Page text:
Detroit Lions general manager Brad Holmes was the director of college scouting for the Los Angeles Rams in 2016 when the Rams selected quarterback Jared Goff with the No. 1 overall pick.
Holmes had a front-row seat to Goff's maturation as an NFL quarterback. From being labeled a bust as a rookie starter in 2016, to being named to back-to-back Pro Bowls in 2017 and 2018 and taking the Rams to the Super Bowl in 2018, to the Rams ultimately losing confidence in Goff and deciding to move on after last season.
One of the first things Holmes had to navigate after taking the Lions GM job was veteran quarterback Matthew Stafford seeking a trade. Holmes had multiple offers from teams, but was able to get the best haul from the Rams that included first-round picks in 2022 and 2023, and Goff.
The outside narrative is that Goff could be a stop-gap in Detroit. He has four years left on his contract, but it's structured in a way where it's realistic Detroit could move on from it in a couple years. But that's not how Holmes is viewing it.
"He's been successful. He has a lot of wins. He's been to the playoffs," Holmes told detroitlions.com. "I don't know why he doesn't have a chance to be successful. There's nothing wrong with winning.
"The outside narrative has been like, 'Oh, you got the guy for two years to bridge and then that's it.' Ok, I can name you some stop-gaps. I wouldn't say (Goff is one).
"Before the trade, I remember (Rams GM) Les (Snead) asked me if I wanted Jared and I said, 'Yes, I do want Jared.' He said, 'Ok, I'm just asking because I'm getting a lot of calls.' Within that QB circle of teams that needed one, Jared was sought after, just as Carson Wentz was sought after, just as Sam Darnold was sought after. That Stafford (was sought after).
"I never viewed (Goff) as a bridge option. He's been a winning quarterback. His resume speaks for itself. Since he's been a full-time starter he's not been to the playoffs one time (2019)."
Los Angeles moved on from Goff, despite him leading them back to the playoffs in 2020, losing to the Packers in the divisional playoffs. Goff completed 77.7 percent of his passes (21-for-27) with a touchdown and a 105.9 rating while playing through injury.
The Rams traded for Stafford in the hope that the veteran can guide them back to the Super Bowl and win it. Goff comes to Detroit with a chance at a fresh start, and Holmes has noticed a change in Goff after being afforded that opportunity.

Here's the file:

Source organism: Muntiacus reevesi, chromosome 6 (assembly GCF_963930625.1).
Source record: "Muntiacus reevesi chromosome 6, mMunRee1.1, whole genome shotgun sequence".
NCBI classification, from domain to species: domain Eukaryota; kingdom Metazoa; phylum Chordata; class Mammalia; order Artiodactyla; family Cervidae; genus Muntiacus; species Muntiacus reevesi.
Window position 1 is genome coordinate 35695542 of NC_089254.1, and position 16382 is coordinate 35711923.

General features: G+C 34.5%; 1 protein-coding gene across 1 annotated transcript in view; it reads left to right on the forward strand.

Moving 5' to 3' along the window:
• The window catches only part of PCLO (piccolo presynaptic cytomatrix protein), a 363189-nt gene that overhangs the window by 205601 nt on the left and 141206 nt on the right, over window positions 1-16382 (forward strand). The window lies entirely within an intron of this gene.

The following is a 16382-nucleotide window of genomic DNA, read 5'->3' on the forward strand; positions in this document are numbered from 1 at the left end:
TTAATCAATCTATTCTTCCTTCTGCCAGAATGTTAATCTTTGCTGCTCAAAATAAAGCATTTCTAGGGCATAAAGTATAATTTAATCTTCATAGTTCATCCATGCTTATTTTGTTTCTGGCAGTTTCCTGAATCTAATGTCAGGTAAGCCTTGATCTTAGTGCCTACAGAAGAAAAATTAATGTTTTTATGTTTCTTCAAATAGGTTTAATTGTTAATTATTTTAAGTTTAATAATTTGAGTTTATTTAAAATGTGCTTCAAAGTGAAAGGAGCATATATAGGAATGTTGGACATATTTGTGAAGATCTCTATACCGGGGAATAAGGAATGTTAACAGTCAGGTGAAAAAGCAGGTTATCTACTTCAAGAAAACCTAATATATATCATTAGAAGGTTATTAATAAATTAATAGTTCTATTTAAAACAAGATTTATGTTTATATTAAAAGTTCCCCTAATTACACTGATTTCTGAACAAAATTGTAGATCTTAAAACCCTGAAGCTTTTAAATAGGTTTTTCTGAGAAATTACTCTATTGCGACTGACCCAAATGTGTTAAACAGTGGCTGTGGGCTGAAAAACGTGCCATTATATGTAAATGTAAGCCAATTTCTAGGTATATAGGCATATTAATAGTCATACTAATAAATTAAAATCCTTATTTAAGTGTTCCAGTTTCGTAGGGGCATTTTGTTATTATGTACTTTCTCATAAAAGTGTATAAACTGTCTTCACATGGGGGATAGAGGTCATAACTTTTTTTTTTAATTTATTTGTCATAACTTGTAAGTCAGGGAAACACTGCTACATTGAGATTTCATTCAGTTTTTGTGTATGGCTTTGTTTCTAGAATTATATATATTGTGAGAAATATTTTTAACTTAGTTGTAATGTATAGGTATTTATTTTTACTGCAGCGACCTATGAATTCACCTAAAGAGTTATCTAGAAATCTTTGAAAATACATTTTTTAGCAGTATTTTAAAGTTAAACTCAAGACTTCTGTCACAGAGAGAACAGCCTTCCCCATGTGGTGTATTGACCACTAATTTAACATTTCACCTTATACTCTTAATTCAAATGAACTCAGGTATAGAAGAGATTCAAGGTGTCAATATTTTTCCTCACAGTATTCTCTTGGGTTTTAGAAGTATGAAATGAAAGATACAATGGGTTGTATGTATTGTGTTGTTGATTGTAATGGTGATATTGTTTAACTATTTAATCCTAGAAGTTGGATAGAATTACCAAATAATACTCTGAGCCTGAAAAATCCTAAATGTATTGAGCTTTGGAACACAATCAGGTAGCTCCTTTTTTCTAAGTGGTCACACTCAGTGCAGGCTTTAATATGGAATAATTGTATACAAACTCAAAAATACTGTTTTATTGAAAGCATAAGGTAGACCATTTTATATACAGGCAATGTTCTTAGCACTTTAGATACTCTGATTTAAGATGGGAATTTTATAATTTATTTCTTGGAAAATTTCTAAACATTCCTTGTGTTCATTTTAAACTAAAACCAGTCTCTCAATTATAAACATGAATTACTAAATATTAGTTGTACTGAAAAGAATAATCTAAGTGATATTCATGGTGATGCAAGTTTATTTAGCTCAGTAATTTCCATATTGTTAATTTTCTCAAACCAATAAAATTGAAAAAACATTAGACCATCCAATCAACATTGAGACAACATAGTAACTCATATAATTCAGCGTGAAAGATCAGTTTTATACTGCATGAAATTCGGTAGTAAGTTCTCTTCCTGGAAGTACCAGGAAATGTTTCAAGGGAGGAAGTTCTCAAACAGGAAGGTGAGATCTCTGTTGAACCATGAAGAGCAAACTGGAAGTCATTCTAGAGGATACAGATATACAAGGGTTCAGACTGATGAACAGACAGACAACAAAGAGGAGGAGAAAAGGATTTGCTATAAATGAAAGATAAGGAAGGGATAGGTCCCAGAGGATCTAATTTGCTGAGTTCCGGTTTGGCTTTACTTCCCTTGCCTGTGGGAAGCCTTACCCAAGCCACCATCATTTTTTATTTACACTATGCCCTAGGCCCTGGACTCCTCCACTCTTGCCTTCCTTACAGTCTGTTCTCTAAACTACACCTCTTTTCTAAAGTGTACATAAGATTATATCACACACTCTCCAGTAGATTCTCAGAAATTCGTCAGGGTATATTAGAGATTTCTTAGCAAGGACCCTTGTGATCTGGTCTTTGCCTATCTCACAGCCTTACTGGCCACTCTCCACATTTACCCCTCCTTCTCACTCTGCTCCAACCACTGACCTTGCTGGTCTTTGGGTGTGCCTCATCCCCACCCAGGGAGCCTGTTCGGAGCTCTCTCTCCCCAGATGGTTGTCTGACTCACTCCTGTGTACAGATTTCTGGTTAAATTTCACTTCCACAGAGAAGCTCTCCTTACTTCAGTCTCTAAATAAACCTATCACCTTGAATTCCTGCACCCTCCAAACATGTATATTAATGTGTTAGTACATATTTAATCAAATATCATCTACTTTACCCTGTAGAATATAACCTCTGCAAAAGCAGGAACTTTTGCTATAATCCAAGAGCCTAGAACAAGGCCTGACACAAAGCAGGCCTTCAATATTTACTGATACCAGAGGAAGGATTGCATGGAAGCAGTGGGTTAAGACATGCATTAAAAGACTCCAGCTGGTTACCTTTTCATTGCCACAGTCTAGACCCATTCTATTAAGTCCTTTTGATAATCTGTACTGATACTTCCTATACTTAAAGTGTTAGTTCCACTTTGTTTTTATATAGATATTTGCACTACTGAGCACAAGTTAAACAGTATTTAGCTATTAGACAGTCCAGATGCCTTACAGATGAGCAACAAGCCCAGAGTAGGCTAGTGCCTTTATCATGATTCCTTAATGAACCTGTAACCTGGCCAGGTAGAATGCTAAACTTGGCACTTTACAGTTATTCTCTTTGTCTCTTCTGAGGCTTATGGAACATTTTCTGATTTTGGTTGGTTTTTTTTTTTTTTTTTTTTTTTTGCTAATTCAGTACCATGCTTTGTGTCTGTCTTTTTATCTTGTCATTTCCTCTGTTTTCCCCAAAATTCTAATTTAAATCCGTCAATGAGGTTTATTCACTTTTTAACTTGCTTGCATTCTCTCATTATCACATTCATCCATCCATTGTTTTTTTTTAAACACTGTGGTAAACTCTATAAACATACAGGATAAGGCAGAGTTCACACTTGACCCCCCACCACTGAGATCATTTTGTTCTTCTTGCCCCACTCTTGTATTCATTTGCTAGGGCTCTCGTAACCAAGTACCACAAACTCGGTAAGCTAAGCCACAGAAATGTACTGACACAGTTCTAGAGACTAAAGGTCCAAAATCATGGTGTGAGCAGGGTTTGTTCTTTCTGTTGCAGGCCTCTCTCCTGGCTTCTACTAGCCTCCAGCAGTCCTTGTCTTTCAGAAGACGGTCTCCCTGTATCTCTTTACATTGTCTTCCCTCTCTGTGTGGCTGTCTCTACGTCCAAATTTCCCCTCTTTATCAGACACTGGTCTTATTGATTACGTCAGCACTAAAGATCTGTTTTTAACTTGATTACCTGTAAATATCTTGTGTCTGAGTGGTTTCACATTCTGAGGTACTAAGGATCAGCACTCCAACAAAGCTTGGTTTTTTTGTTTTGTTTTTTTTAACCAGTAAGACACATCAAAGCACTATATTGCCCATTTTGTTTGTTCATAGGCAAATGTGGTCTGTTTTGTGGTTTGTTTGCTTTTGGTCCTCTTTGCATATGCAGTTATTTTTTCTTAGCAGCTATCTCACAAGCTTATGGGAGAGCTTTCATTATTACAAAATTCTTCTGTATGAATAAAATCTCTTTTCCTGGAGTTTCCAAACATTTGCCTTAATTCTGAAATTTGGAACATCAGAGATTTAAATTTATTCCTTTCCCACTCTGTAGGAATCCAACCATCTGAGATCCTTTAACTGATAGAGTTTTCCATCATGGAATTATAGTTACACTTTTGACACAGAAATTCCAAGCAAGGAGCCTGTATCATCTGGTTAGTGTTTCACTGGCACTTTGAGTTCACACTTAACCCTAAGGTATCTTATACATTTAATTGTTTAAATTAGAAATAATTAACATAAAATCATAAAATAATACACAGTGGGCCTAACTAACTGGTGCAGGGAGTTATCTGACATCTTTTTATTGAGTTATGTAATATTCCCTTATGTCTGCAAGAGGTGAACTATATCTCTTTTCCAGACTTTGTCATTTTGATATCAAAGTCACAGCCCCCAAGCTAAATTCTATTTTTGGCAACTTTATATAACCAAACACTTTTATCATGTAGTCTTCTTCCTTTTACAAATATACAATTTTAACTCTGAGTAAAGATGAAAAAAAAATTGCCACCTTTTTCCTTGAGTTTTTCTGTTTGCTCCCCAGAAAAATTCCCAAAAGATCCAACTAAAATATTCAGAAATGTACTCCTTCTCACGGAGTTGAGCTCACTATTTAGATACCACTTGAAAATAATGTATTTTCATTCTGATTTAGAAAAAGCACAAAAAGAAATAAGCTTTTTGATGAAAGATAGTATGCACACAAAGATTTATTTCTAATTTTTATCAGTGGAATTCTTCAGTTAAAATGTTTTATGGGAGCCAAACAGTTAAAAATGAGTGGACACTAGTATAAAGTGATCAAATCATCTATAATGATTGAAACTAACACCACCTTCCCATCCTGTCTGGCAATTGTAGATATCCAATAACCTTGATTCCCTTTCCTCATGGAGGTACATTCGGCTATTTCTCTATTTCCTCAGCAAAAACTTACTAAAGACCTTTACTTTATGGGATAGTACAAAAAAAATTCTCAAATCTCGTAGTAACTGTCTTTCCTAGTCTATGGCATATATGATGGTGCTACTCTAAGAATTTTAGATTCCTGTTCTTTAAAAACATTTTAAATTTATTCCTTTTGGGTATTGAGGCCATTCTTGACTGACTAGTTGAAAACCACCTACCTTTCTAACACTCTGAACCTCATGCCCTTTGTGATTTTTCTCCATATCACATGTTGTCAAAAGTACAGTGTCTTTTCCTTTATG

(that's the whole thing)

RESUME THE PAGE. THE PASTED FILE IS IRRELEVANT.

"Talking with him now you can kind of feel like the breath of fresh air," Holmes said. "You always say it like, 'Aw, he just needs a change of scenery and a breath of fresh air.' It's easy to write that down or say it, but you can actually feel it as you're talking with him.
"I think it all stemmed from that first conversation (head coach) Dan (Campbell) and I had with him when he came up for his physical. We might have been in there talking for more than an hour about just everything that went down in LA, the freedom he was given, the ownership he was given and not given and then Dan just letting him know, 'look man, this is your offense.'
"Just basically giving him the ownership like, 'look, this is your thing, run it how you want to run it. If you don't like something, say you don't like something.' You kind of felt him just getting excited about that stuff."
Goff, 26, said this offseason he's enjoyed the ownership Holmes, Campbell and new offensive coordinator Anthony Lynn have given him to help tailor the scheme to his strengths.
Goff's admitted to having a chip on his shoulder after being traded. He wants to prove there's a lot of good football still in him, and he can be an elite signal caller in this league.
"I know the kid inside and out, his family and everything, just all the work we did when he came out (of Cal)," Holmes said. "But the last two years, me not being in LA all the time while still living in Atlanta, I did not know every minute detail. Some of the stuff was kind of surprising. I think he's in a really good place right now and every single time the guy has had a chip on his shoulder he ends up answering the bell."
It happened when Goff came out of high school going into the University of California. He turned a 1-11 Cal program into a Bowl team. In 2016, he was thrown into the fire as a rookie on a bad Rams team and was labeled a bust going 0-7 as a first-year starter. He ditched the bust talk and guided the Rams to the playoffs in three of the next four seasons, while compiling a 42-27 record as a starter.
"He got a bad rap (in LA). He did," Holmes said of Goff. "I didn't think it was always fair, but everyone has their own opinion about that.
"But, end of the day, he's in a great place right now. He's got the chip on his shoulder, but it's very subtle, because he's so calm and collective and even keel, which I always thought elevated his game.
"That's always been a plus for him. He isn't walking around like, 'I'm pissed off and angry,' but you can kind of tell with some of the things he says and his mannerisms like, 'Ok, he's at that point.'"
Holmes is expecting Goff to answer the bell again in Detroit and play good football with the opportunity to take ownership of the Lions' offense.